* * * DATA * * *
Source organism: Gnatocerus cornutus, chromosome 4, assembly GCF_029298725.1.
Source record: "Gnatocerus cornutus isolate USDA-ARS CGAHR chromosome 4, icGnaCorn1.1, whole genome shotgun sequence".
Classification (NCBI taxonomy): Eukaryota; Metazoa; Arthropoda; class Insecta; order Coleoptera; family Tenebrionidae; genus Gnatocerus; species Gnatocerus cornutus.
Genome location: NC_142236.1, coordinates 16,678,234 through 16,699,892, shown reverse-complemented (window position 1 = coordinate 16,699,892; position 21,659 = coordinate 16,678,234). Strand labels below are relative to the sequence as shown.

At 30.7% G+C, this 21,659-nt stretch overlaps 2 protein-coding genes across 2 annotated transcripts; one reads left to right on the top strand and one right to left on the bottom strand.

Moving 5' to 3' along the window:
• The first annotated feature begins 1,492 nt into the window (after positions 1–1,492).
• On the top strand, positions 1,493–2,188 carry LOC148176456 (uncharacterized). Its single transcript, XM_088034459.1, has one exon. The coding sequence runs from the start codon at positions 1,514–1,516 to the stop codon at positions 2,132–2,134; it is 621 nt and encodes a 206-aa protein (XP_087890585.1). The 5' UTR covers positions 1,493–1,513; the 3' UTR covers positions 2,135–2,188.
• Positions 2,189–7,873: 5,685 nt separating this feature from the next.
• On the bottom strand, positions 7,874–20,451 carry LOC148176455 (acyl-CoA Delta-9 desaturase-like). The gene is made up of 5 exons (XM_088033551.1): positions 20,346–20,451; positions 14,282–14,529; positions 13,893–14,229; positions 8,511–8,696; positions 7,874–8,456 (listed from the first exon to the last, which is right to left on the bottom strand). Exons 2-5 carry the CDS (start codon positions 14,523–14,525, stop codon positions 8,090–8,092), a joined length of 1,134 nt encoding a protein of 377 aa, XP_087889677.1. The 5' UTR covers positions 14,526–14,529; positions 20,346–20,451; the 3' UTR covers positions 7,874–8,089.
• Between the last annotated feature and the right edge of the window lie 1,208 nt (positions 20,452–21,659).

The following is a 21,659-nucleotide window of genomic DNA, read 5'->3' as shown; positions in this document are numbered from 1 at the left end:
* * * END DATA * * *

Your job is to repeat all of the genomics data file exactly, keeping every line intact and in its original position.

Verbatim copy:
Source organism: Gnatocerus cornutus, chromosome 4, assembly GCF_029298725.1.
Source record: "Gnatocerus cornutus isolate USDA-ARS CGAHR chromosome 4, icGnaCorn1.1, whole genome shotgun sequence".
Classification (NCBI taxonomy): Eukaryota; Metazoa; Arthropoda; class Insecta; order Coleoptera; family Tenebrionidae; genus Gnatocerus; species Gnatocerus cornutus.
Genome location: NC_142236.1, coordinates 16,678,234 through 16,699,892, shown reverse-complemented (window position 1 = coordinate 16,699,892; position 21,659 = coordinate 16,678,234). Strand labels below are relative to the sequence as shown.

At 30.7% G+C, this 21,659-nt stretch overlaps 2 protein-coding genes across 2 annotated transcripts; one reads left to right on the top strand and one right to left on the bottom strand.

Moving 5' to 3' along the window:
• The first annotated feature begins 1,492 nt into the window (after positions 1–1,492).
• On the top strand, positions 1,493–2,188 carry LOC148176456 (uncharacterized). Its single transcript, XM_088034459.1, has one exon. The coding sequence runs from the start codon at positions 1,514–1,516 to the stop codon at positions 2,132–2,134; it is 621 nt and encodes a 206-aa protein (XP_087890585.1). The 5' UTR covers positions 1,493–1,513; the 3' UTR covers positions 2,135–2,188.
• Positions 2,189–7,873: 5,685 nt separating this feature from the next.
• On the bottom strand, positions 7,874–20,451 carry LOC148176455 (acyl-CoA Delta-9 desaturase-like). The gene is made up of 5 exons (XM_088033551.1): positions 20,346–20,451; positions 14,282–14,529; positions 13,893–14,229; positions 8,511–8,696; positions 7,874–8,456 (listed from the first exon to the last, which is right to left on the bottom strand). Exons 2-5 carry the CDS (start codon positions 14,523–14,525, stop codon positions 8,090–8,092), a joined length of 1,134 nt encoding a protein of 377 aa, XP_087889677.1. The 5' UTR covers positions 14,526–14,529; positions 20,346–20,451; the 3' UTR covers positions 7,874–8,089.
• Between the last annotated feature and the right edge of the window lie 1,208 nt (positions 20,452–21,659).

The following is a 21,659-nucleotide window of genomic DNA, read 5'->3' as shown; positions in this document are numbered from 1 at the left end: